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Tax Shelters > Crackdown
on Abusive Tax Shelters
IR-2003-51, April 15, 2003
WASHINGTON — As part of a comprehensive strategy to ensure
all taxpayers pay their fair share, the Treasury Department and
the Internal Revenue Service are moving aggressively to combat abusive
tax avoidance transactions.
“The IRS is building an enforcement web to catch and eliminate
tax shelters. Taxpayers should come forward now, before they get
tangled in the web. The IRS is collecting information about taxpayers
and promoters who don’t come forward so it can act on that
information,” stated Treasury Assistant Secretary for Tax
Policy Pam Olson. “It’s time to come in from the cold.”
The number and complexity of questionable tax avoidance devices
has expanded in recent years. To address them, the IRS is pursuing
a multi-pronged approach on abusive transactions, led by the Large
and Mid-Size Business Division (LMSB) and IRS Chief Counsel and
supported by IRS Appeals, other Operating Divisions and Treasury.
This level of coordination is vital to the effort’s success.
“We are committed to using the tools at our disposal to identify
questionable transactions early, analyze those transactions quickly
and take appropriate action promptly to stop those transactions
we determine to be abusive,” said IRS Chief Counsel B. John
Williams. “We will continue to pursue promoters and taxpayers
to ensure they are complying with their legal obligations, and will
take them to court if necessary.”
“Our enforcement strategy to combat abusive transactions
is working,” said Larry Langdon, LMSB Commissioner. “Early
disclosure is important, and our efforts to encourage promoters
and investors to step forward on these abusive transactions have
been extremely successful.”
Among the key steps taken:
The IRS is actively pursuing promoters of abusive transactions.
The IRS conducts promoter examinations in instances where a promoter
has not complied with regulations requiring identification of potentially
abusive tax avoidance transactions by registering such transactions,
and maintaining or making investor lists available to the IRS upon
LMSB currently has 78 promoters under investigation.
239 summonses have been issued to secure investor lists, of
which 77 have been referred to the Justice Department for enforcement.
IRS has obtained investor lists from 25 promoters covering
The IRS and Treasury Department are publishing legal guidance
when a transaction is determined to be abusive. When a
transaction is determined to be abusive, IRS and Treasury publish
guidance as early as possible. This process is designed to deter
subsequent promotion and investment in abusive transactions and
to facilitate identification of investors and promoters. It also
ensures consistent treatment of such transactions by IRS agents
in the field.
- The IRS and Treasury have identified 25 abusive transactions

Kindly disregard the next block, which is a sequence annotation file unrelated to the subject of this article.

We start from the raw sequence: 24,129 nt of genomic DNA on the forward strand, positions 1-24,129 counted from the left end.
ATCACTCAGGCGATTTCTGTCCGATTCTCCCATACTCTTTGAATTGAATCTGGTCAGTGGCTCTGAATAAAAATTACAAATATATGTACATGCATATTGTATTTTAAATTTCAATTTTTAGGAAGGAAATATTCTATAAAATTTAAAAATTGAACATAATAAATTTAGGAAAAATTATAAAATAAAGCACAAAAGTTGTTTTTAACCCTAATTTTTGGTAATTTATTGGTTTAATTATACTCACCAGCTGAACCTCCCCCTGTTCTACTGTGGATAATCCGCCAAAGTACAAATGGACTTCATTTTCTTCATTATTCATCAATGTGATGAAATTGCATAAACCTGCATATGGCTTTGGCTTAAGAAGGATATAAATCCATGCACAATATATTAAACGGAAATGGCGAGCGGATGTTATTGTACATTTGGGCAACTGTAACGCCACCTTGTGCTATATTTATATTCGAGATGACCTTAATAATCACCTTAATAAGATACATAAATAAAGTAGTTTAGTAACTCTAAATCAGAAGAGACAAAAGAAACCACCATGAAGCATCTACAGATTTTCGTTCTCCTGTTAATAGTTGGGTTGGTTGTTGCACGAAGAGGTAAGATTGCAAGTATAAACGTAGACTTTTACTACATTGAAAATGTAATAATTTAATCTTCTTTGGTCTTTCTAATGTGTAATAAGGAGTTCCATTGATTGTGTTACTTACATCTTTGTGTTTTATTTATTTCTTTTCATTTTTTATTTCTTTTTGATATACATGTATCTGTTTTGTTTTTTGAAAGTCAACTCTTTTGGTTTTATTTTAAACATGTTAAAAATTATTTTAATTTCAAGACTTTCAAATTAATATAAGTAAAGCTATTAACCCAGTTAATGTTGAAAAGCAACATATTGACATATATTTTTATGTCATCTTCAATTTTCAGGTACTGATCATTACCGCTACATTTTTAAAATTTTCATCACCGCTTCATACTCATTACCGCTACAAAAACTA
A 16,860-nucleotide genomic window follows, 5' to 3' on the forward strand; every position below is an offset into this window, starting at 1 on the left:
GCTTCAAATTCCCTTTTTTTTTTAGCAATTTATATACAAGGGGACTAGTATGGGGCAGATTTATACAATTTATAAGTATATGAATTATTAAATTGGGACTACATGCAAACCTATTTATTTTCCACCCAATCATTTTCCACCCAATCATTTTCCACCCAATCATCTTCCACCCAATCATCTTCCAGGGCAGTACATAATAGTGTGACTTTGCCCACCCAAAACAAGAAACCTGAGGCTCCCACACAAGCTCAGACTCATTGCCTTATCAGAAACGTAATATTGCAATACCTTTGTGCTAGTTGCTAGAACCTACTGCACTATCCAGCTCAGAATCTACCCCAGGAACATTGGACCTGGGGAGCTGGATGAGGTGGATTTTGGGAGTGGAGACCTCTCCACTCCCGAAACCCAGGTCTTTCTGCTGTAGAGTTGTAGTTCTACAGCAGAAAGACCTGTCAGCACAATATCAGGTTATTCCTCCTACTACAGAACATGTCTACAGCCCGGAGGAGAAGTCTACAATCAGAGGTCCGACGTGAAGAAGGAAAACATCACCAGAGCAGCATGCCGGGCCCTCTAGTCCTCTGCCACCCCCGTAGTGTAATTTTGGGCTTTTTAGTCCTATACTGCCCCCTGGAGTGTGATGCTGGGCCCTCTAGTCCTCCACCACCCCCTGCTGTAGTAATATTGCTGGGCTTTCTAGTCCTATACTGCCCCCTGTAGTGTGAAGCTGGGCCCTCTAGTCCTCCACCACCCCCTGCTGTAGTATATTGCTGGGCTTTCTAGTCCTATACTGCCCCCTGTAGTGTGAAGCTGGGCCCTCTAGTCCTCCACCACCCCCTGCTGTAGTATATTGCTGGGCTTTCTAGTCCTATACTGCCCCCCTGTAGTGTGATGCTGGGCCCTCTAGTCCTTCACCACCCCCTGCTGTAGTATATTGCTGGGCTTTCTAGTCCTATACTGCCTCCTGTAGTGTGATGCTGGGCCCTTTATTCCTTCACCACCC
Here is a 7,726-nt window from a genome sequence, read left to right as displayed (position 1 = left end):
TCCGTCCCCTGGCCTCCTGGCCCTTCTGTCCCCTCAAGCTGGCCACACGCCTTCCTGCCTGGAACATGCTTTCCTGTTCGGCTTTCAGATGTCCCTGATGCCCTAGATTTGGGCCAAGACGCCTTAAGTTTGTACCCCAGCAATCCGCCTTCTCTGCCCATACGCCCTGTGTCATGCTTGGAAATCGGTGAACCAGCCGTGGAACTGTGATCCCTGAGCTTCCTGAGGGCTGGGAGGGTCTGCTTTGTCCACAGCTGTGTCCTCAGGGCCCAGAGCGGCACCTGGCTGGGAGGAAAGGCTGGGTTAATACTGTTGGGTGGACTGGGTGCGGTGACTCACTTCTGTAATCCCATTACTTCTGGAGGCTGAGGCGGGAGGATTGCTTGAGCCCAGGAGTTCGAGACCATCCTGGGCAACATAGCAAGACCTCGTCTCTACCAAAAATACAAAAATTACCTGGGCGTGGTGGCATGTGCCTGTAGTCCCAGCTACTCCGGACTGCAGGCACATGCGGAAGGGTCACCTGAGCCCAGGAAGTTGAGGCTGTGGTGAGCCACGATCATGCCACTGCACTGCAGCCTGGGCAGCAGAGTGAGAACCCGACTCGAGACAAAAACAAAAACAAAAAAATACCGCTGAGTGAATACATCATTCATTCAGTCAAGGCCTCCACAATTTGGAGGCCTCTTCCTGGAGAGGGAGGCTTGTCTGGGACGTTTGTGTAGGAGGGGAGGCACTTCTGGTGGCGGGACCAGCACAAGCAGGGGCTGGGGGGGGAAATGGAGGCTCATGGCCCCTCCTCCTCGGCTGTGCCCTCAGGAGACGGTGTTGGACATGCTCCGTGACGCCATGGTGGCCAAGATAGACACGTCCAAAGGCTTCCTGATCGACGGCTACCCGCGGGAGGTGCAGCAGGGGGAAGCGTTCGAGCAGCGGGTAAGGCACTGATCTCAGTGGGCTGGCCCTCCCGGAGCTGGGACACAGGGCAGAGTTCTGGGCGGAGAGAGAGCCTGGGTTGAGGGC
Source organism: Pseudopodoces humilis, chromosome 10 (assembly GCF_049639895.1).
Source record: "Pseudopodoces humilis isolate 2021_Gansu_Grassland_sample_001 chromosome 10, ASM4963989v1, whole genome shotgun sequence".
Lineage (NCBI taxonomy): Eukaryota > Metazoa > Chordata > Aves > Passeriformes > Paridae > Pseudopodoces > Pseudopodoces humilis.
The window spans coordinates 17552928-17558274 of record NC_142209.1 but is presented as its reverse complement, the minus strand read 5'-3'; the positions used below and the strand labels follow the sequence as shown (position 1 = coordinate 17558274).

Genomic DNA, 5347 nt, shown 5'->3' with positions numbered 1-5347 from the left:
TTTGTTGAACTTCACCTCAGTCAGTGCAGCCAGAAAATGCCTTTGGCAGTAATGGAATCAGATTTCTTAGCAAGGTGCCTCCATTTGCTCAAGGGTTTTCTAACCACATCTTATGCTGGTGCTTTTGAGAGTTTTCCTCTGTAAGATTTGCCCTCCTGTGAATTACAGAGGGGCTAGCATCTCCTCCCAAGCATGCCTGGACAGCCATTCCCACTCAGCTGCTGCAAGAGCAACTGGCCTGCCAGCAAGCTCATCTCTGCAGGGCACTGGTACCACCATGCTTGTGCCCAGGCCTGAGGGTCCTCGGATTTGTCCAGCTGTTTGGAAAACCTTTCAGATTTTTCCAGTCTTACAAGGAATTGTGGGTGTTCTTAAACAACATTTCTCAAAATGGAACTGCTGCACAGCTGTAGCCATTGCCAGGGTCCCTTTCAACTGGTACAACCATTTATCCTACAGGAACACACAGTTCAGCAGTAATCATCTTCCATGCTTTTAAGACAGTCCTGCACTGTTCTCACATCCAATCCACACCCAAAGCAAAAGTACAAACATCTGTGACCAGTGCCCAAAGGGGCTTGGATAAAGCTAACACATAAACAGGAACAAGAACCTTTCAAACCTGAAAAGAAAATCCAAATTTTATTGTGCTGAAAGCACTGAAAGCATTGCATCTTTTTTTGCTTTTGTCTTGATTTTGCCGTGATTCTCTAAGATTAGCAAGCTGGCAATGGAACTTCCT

through formal guidance.
The IRS Disclosure Initiative brought many taxpayers into
compliance and providing leads on promoters and emerging abusive
The disclosure initiative conducted from December 2001 to April
2002 resulted in 1,664 disclosures from 1,206 taxpayers.
Taxpayers have disclosed transactions in which they claimed
deductions or losses amounting to billions of dollars.
The IRS is analyzing the new transactions to determine whether
they are abusive and warrant published guidance or other administrative
The IRS is auditing taxpayers to determine whether they
invested in abusive transactions, using information derived from
promoter audits, the Disclosure Initiative, public information and
A special Settlement Initiative offered equitable alternatives
to protracted enforcement and litigation.
In October 2002, Treasury and IRS announced limited time resolution
options for taxpayers engaged in the Contingent Liability, Basis
Shifting and COLI tax shelters.
The IRS is taking cases to court where it is necessary to enforce
The IRS has placed a special emphasis on abusive shelters
The Office of Tax Shelter Analysis (OTSA) provides centralized
data collection and analysis on all aspects of the tax shelter
program, including information required to be disclosed by regulation,
developed by field agents and obtained during the course of
our disclosure and settlement initiatives.
Internal Revenue Service officials announced Feb. 12 the creation
of a new senior executive position within the Office of Chief
Counsel to focus on potentially abusive tax avoidance transactions.
Washington attorney Nicholas J. DeNovio was selected to fill
IRS teams are assembled to implement a comprehensive strategy
to deal with questionable transactions. Teams are headed by
an LMSB executive and include representatives from Chief Counsel,
technical advisors and field specialists, including members
of the Small Business/Self-Employed Division.
The President’s budget proposes an additional $100
million to support this effort to pursue high-income individuals
and businesses. This request is awaiting action by Congress.
Tax Shelters and Transactions for more information on IRS actions.